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Britons to spend £210m in rush to the pub on July 4 weekend – research

New research by the Centre for Economics and Business Research predicts a third of UK adults plan to visit a pub on the reopening weekend.

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CEBR said it expects around 6.5 million pub trips to be made on the weekend of July 4 (Yui Mok/PA)

CEBR said it expects around 6.5 million pub trips to be made on the weekend of July 4 (Yui Mok/PA)

CEBR said it expects around 6.5 million pub trips to be made on the weekend of July 4 (Yui Mok/PA)

Britons are expected to spend £210 million in pubs on the July 4 weekend as they rush back after the coronavirus pandemic, according to new research.

New research by the Centre for Economics and Business Research (CEBR) predicts that more than a third of UK adults plan to visit a pub in the first week they reopen after the lockdown.

After more than three months stuck at home, drinkers are expected to flock back to pubs in a major boost for the sector’s hopes of a rapid recovery.

The think tank said that around 35% of adults plan to return to pubs in the first week possible, with a “substantial proportion” of these intending to go during the initial weekend.

CEBR said it expects around 6.5 million pub trips to be made on the weekend, which is around 1.5 million more than would be the case on a normal weekend.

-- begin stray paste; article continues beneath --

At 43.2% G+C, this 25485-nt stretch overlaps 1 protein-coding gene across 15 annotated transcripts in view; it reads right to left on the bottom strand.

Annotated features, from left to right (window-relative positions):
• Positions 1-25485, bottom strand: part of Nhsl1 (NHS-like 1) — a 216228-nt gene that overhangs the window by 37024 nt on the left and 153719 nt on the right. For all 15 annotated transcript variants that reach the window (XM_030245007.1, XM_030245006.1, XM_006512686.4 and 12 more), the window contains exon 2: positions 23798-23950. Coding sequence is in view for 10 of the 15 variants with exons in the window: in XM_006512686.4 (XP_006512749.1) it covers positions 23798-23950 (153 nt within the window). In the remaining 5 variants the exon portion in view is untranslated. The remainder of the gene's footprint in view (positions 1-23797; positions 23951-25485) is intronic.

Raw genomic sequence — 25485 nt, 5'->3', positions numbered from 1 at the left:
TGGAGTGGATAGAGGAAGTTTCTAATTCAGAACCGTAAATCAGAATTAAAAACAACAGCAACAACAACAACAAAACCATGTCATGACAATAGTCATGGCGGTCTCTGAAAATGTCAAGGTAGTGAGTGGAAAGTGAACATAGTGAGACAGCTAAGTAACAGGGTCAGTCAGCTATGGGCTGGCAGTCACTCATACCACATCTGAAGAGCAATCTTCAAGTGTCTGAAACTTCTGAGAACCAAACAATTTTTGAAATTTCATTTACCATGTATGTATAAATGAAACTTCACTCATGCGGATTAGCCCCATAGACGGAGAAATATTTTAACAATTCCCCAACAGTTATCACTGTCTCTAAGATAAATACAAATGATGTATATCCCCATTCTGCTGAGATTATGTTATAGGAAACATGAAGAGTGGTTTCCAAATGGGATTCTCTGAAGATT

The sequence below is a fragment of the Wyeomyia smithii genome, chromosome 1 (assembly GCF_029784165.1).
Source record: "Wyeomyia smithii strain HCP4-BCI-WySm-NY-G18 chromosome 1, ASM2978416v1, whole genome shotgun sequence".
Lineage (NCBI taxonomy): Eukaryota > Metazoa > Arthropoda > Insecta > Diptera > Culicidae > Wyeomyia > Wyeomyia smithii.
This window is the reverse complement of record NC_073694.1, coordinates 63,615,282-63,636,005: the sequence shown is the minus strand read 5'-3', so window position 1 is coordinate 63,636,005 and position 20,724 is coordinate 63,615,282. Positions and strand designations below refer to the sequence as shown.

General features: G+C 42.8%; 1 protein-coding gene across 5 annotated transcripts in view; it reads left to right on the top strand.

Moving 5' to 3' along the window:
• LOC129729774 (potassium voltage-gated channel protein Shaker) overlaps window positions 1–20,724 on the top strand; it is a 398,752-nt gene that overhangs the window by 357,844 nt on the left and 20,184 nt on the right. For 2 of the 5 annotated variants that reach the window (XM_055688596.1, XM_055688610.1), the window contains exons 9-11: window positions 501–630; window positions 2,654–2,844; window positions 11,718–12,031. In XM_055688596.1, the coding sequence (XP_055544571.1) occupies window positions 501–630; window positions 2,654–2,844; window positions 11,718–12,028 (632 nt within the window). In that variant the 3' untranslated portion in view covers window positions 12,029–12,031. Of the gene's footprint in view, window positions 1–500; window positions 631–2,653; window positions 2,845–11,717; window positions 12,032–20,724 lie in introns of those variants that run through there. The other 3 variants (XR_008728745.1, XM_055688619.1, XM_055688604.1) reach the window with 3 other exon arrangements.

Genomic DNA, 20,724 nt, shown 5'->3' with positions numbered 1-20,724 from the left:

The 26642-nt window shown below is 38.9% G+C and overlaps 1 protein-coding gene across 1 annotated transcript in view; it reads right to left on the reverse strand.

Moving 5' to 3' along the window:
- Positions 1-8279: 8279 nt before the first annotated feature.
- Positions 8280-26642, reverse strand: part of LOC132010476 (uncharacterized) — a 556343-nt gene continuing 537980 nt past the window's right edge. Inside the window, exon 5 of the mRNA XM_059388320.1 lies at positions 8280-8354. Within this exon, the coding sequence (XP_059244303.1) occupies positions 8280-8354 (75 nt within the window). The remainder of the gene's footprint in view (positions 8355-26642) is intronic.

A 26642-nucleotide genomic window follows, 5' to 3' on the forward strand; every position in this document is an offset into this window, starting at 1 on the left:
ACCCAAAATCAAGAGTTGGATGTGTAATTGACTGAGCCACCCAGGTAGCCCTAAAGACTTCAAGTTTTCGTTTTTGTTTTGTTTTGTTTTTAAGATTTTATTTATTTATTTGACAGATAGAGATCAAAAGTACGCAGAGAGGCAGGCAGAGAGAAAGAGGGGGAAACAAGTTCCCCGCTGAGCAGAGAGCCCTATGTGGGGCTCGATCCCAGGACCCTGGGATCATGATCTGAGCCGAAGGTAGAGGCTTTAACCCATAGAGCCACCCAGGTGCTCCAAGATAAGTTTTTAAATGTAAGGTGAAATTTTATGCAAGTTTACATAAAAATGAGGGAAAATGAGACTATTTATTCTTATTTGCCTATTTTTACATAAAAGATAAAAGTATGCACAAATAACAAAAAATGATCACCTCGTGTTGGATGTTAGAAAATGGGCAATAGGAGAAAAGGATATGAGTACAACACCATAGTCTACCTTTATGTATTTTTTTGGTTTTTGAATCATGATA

However, it stressed that a majority of the population “remain cautious” over a return to bars and pubs.

The rush to the pub is expected to result in a jump in consumer spending, with spending expected to increase by 32% over the weekend, it said.

The CEBR report added: “The longer-term outlook for the pub industry may not be so rosy, however.

“Many within the wider hospitality industry had warned that the need for two-metre social distancing rendered a majority of businesses unviable.

“Though the replacement of this rule with a new “one-metre plus” recommendation means that many more pubs will now be able to return to operation, it still represents a considerable restriction for others.”

It also said it estimates that average profits for those which reopen to be around 46% of pre-crisis levels, as dwindling sales are eaten up by cost rises.

PA